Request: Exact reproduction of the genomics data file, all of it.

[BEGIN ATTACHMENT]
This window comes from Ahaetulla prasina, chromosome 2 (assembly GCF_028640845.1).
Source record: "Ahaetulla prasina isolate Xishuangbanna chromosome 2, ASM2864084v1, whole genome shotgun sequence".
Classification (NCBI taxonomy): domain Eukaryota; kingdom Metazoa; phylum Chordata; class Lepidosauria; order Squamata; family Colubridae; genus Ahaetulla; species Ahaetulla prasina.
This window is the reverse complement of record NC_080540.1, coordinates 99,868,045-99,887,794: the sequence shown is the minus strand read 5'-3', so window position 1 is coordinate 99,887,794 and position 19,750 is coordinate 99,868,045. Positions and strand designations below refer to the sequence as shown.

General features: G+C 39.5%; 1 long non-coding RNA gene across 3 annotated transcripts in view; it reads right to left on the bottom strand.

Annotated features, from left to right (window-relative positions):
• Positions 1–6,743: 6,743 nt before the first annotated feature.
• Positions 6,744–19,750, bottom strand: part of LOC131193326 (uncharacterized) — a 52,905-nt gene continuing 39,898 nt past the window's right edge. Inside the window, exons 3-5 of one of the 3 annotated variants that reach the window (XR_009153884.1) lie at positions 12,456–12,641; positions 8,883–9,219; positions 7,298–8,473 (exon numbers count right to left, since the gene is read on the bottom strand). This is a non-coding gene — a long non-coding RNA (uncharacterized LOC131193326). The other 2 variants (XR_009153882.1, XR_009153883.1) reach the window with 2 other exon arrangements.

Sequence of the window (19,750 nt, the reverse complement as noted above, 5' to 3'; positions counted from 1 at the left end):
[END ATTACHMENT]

This window comes from Ahaetulla prasina, chromosome 2 (assembly GCF_028640845.1).
Source record: "Ahaetulla prasina isolate Xishuangbanna chromosome 2, ASM2864084v1, whole genome shotgun sequence".
Classification (NCBI taxonomy): domain Eukaryota; kingdom Metazoa; phylum Chordata; class Lepidosauria; order Squamata; family Colubridae; genus Ahaetulla; species Ahaetulla prasina.
This window is the reverse complement of record NC_080540.1, coordinates 99,868,045-99,887,794: the sequence shown is the minus strand read 5'-3', so window position 1 is coordinate 99,887,794 and position 19,750 is coordinate 99,868,045. Positions and strand designations below refer to the sequence as shown.

General features: G+C 39.5%; 1 long non-coding RNA gene across 3 annotated transcripts in view; it reads right to left on the bottom strand.

Annotated features, from left to right (window-relative positions):
• Positions 1–6,743: 6,743 nt before the first annotated feature.
• Positions 6,744–19,750, bottom strand: part of LOC131193326 (uncharacterized) — a 52,905-nt gene continuing 39,898 nt past the window's right edge. Inside the window, exons 3-5 of one of the 3 annotated variants that reach the window (XR_009153884.1) lie at positions 12,456–12,641; positions 8,883–9,219; positions 7,298–8,473 (exon numbers count right to left, since the gene is read on the bottom strand). This is a non-coding gene — a long non-coding RNA (uncharacterized LOC131193326). The other 2 variants (XR_009153882.1, XR_009153883.1) reach the window with 2 other exon arrangements.

Sequence of the window (19,750 nt, the reverse complement as noted above, 5' to 3'; positions counted from 1 at the left end):